Pros and Cons to a Procreation Vacation (Our Experience with IVF Abroad in Barbados)

Con: Getting the drugs you need before you go can be a challenge 

This was a big source of stress leading up to our IVF treatment. While the Barbados Fertility Centre gives you a prescription for specific drugs you need to start taking before you arrive on the island, you need to get a Canadian doctor to co-sign on the drugs and this process literally took me MONTHS to do—and it wasn’t even fully successful. 

Even our local fertility clinic, which I’ve already said is terrible so this checks out, wouldn’t prescribe some of the drugs to me—even though I paid a “satellite fee” to have them process the rest of the prescriptions for me. The whole process was just ridiculous.

No one in Canada apparently wanted to be responsible in case something went wrong with the drugs even though the Barbados Fertility Centre is literally one of the best in the world and I am simply not the first Canadian or PERSON to ever take the drugs. I was so frustrated and mad and spent months trying to get the drugs. In the end, there were some I couldn’t get, so had to start those later once we arrived on the island. At least knowing that was an option made me feel better, though depending on your specific situation / reasons for your infertility, your drug requirements as well as when to start or how flexible starting them can be, will vary too. STRESS.

Here are some things I tried, which you can try too, in order to get the fertility drugs you may need if you are doing IVF Abroad. I recommend getting started on this process immediately, as doctors appointments, referrals, waiting for approvals (then getting rejected), ordering online, waiting for shipping time, etc., will all add a lot of time to your pre-treatment process.

Depending on which international clinic you choose, they may have other, specific suggestions for your specific location (Barbados hadn’t really had a lot of Alberta patients before, but a lot of people have come from Toronto), or you may be lucky and be able to get fertility drugs bought and shipped online to you (this was not an option for us during our go at IVF). 

  1. Turns out even if you choose to do IVF Abroad, you can pay your local clinic to do “satellite” clinic services for you. This means they can rewrite / co-sign your prescriptions and do your baseline ultrasound (for a fee). This in theory should have made the process seamless, but as mentioned, they wouldn’t prescribe two drugs for me (prednisone and lovenox, a blood thinner), so the service I got was pretty inconsistent.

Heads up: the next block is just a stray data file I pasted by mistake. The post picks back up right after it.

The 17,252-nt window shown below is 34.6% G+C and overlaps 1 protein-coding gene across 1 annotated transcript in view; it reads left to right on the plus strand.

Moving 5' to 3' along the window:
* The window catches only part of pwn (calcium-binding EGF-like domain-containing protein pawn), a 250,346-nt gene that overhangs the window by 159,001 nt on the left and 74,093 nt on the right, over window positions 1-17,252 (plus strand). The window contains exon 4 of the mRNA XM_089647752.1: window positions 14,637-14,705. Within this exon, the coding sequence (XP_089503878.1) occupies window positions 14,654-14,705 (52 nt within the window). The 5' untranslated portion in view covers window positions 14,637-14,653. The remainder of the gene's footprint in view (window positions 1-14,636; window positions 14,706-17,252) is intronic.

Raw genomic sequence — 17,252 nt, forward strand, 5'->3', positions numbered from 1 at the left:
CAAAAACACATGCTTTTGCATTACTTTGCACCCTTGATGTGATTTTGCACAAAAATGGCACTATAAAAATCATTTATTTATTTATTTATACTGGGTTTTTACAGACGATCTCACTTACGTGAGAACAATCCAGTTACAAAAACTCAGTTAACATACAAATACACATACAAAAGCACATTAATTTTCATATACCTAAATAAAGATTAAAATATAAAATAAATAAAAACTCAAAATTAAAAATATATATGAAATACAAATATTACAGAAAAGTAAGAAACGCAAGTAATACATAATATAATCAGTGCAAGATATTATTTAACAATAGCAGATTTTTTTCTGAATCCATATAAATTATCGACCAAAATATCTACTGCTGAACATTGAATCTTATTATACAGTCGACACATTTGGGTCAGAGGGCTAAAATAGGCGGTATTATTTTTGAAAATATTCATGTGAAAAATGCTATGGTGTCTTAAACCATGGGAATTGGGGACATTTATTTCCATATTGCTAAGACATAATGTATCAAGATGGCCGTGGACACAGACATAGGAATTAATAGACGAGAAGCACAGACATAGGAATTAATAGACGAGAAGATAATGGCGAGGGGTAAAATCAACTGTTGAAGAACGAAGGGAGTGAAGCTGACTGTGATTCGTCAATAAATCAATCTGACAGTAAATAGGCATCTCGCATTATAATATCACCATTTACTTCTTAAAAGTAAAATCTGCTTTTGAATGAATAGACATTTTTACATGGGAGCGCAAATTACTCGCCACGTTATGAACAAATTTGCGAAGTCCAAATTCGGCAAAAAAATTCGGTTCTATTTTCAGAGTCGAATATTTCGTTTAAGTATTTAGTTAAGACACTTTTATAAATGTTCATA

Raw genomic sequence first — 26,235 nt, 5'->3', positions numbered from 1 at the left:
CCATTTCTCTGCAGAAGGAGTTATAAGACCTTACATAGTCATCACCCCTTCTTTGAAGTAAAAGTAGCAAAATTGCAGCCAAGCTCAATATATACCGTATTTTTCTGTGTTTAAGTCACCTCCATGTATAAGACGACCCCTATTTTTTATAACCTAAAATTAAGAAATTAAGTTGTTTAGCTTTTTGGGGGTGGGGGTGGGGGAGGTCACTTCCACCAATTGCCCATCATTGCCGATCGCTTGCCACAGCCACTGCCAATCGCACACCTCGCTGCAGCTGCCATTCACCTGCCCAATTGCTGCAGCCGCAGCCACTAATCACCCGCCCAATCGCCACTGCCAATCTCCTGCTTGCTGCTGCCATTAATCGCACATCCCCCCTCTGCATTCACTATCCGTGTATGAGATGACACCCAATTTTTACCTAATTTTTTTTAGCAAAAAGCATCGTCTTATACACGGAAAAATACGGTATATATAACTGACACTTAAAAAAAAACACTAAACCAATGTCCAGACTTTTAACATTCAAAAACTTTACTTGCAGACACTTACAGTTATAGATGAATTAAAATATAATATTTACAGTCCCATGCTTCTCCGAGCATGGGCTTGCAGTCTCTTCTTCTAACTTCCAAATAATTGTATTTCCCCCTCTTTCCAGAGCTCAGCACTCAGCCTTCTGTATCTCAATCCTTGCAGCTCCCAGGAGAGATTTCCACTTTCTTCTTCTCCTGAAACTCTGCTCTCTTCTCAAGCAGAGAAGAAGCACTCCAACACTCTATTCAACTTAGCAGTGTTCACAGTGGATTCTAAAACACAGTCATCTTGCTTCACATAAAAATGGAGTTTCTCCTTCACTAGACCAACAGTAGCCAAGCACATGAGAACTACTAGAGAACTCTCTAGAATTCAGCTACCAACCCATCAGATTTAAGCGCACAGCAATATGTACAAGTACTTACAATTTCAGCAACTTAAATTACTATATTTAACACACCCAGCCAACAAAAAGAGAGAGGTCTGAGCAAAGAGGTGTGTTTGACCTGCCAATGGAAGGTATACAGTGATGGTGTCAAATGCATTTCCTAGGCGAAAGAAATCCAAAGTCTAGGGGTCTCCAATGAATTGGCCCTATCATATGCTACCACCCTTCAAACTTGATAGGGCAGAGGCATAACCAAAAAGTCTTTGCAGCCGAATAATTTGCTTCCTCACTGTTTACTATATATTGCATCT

2. You can order fertility drugs online, but sometimes there may be issues getting it to Canada. This would have been a really easy option had it been guaranteed we could get it—they do SHIP to Canada, but the Barbados Fertility Centre wasn’t sure if customs would release it for us. There are some Canadian online pharmacies that carry the drugs, but also won’t ship to you if you don’t have a Canadian doctor rewrite or co-sign the prescription. 
  3. There are generally some pharmacies in town who work with international fertility clinics—in Edmonton, the Glengarry Pharmacy was recommended many times and were really nice when I called to inquire, saying they had worked with the Barbados clinic before. You’d think that would mean, great! No issues getting drugs, but they still required a Canadian doctor to rewrite or co-sign the prescription and in this case, my doctor(s) would not do it.
  4. Someone had suggested getting a lawyer to draft up a document that indicates you won’t hold your family doctor liable if anything happens from drug use, as a method to convince your doctor to sign off on the prescription—this could work but of course, more money, and also, why does it have to be complicated? 
  5. I did try seeing if Canadian doctors through digital health apps would be more receptive to signing off on the Barbados prescription but alas, they also said no.
  6. Others had suggested heading to drop-in clinics / medi centres and seeing which doctors there would be willing to co-sign or rewrite the prescription. This may yield results—if y0u’ve got the time. I did NOT have the time to do this. 
  7. Confirm with your fertility centre what the absolute worst case scenario / back-up plans are if you aren’t able to get all of your drugs before you fly out or when you’re supposed to take them. If I had known from the start that it was fine to take my drugs later than initially suggested, I maybe would not have felt SO stressed leading up to the treatment but I didn’t ask until less than a month before our flight. Know what your back-up options are. 

Getting the drugs you need—aside from the cost of IVF abroad—is likely going to be your biggest obstacle if you want to do a Procreation Vacation. 

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